While all the above interventions are historic, from where derive the actual figures for numbers of volunteers, please?

Also questionable are:

On 30 September 1938 Germany peacefully annexed the Czech Sudetenland... British and French industry benefited from it, with another 200,000 volunteers for the country’s militaries...

On 15 March [1939] the German army unilaterally invaded Czechoslovakia unopposed... This invasion sent ripples around the world... 150,000 British and 50,000 Frenchmen signed up to join their country’s militaries.

Are these just MP increases gotten in the game by the countries mentioned... or is there historical accuracy to them?
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Regarding the numbers of volunteers that are signing up in various armies from time to time, from what source is the BBC getting its figures? I am curious because this interesting AAR is using a mix of game statistics and historical facts. The figures mentioned regarding volunteers, in some cases, appear to be "creative".

Are these just MP increases gotten in the game by the countries mentioned... or is there historical accuracy to them?
Good question!

All the statistics mentioned are manpower increases received in the game. The same goes for Spanish Civil War, with those units being received by the Nationalists and Republicans.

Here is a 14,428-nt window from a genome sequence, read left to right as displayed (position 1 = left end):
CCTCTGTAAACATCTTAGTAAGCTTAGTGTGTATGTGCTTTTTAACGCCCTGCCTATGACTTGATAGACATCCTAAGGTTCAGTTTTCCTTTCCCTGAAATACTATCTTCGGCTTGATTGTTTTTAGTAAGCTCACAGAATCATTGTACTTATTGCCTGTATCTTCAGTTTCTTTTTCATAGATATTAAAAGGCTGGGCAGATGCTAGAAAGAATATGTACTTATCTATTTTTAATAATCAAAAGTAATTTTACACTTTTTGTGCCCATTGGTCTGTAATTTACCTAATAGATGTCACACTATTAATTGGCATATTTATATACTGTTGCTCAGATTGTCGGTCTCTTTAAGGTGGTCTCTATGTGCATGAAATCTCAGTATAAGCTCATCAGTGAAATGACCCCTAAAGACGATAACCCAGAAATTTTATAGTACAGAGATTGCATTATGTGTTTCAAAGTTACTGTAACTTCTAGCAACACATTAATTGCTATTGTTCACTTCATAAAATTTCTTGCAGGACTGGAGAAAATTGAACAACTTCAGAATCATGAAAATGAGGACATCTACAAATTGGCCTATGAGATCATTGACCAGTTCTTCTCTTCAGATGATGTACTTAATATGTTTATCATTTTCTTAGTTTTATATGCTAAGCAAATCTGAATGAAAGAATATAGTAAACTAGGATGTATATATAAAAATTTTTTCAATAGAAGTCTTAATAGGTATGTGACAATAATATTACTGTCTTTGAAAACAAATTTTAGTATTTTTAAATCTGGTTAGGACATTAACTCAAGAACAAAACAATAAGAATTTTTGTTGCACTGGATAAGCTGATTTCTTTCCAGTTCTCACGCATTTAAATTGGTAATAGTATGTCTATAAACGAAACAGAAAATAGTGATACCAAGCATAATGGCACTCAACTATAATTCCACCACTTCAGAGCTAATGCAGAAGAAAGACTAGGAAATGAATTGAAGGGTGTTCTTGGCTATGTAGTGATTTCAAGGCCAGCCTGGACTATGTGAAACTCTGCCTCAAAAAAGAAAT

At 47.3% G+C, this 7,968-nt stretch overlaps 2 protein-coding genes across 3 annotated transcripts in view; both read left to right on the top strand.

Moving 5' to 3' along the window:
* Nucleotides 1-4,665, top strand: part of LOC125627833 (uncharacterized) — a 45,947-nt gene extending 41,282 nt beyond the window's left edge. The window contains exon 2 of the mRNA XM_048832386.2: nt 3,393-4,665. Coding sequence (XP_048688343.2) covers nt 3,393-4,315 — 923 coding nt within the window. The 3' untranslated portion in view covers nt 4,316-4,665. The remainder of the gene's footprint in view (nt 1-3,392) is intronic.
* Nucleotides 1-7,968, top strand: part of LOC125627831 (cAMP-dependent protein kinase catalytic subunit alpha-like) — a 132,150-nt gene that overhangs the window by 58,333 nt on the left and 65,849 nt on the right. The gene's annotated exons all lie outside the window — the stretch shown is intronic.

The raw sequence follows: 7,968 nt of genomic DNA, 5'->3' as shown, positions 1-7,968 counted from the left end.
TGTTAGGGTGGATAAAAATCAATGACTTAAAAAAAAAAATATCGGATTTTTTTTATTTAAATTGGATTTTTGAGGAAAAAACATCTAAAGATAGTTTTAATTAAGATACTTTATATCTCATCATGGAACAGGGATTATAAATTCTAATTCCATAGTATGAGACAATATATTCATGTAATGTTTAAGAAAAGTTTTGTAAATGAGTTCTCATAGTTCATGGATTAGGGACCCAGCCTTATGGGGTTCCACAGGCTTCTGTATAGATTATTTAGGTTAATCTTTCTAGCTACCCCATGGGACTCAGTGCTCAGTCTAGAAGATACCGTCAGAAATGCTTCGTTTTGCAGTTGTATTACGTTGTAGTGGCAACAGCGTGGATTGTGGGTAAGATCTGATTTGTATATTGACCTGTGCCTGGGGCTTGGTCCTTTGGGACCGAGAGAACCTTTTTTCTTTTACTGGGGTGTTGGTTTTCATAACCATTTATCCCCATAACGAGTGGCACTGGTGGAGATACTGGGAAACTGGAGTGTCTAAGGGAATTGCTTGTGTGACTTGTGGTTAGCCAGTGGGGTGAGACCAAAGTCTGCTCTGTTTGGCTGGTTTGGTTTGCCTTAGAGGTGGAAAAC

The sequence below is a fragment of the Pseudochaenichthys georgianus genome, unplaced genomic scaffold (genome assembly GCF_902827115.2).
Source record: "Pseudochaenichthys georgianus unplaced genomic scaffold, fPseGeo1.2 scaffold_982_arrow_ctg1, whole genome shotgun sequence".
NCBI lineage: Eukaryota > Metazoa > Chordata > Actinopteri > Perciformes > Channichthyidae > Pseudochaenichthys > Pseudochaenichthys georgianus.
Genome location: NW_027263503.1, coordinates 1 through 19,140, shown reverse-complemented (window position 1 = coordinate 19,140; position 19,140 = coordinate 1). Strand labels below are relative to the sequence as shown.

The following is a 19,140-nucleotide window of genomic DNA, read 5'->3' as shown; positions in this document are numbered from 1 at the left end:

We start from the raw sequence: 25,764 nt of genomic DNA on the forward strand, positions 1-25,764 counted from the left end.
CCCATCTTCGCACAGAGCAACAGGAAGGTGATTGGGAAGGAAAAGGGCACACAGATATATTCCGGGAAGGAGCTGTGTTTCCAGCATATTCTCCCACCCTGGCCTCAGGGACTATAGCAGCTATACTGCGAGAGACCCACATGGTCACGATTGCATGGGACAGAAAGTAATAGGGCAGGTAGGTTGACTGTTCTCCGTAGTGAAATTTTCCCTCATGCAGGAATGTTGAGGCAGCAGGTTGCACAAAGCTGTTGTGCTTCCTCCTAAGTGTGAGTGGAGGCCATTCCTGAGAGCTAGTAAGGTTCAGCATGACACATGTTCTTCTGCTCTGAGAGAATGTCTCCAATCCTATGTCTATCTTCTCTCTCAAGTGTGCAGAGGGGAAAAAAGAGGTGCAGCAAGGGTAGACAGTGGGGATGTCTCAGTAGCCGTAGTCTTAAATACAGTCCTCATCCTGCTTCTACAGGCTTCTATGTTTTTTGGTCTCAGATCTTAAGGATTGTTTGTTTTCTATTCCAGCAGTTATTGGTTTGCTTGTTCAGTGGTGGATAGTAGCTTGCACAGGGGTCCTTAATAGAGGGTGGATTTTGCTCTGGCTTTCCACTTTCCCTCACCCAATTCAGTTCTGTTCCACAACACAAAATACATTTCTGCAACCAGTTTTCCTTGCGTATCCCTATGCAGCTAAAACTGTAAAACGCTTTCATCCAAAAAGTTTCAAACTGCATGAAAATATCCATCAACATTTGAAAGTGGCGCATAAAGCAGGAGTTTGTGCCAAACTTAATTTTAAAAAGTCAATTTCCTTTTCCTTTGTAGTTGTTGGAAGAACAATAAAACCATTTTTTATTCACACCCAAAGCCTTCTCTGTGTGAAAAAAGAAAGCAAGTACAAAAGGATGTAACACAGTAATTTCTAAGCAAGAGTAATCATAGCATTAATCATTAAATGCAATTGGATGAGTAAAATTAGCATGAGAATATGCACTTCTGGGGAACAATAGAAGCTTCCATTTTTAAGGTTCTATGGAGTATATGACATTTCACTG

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However, another version of events is in the BBC's hands. It is believed that in a parallel universe, with all the same players, we mean world leaders, remaining the same that something astonishing happened by late-1939.

Here are the alternate version of events....

The Alternate Universe: September to November 1939

In a very similar to the 'first' universe', China continued to fall to the Japanese. Its defence finally centred around its capital, with its forces being able to re-organise at an astonishing rate. Japanese bombers were devastating the Chinese population in addition to its military forces.

However, in complete contrast, France fell within weeks of invasion. It is believed the UK pulled out its army sometime around September or October, leaving the French army to fend for itself. Given its failed economic policies the past few years, it was clearly not prepared for a war against Germany. Some commentators believe it could have even fell to the Italians it was so unprepared. Germany began its invasion on 7 October by invading Belgium. The Belgian government capitulated 6 days later. By 3 November the French government had given up, and signed an armistice treaty with the Germans. The German and French officials symbolically met at Compiègne forest, in the same train used when Germany surrendered just 21 years before. The Syrians and Lebanese used this opportunity to their advantage, quickly declaring independence from their French masters. De Gaulle, previously a low ranking officer in the French Army, had managed to escape to the UK and soon set up a base in the French Congo to continue France's opposition to Germany. However the vast majority of Frenchmen made their allegiance with Vichy.

Additionally, Yugoslavia fell quickly too. After Germany declared war on the the multi-ethnic state on 6 October Hungary annexed them by 8 November.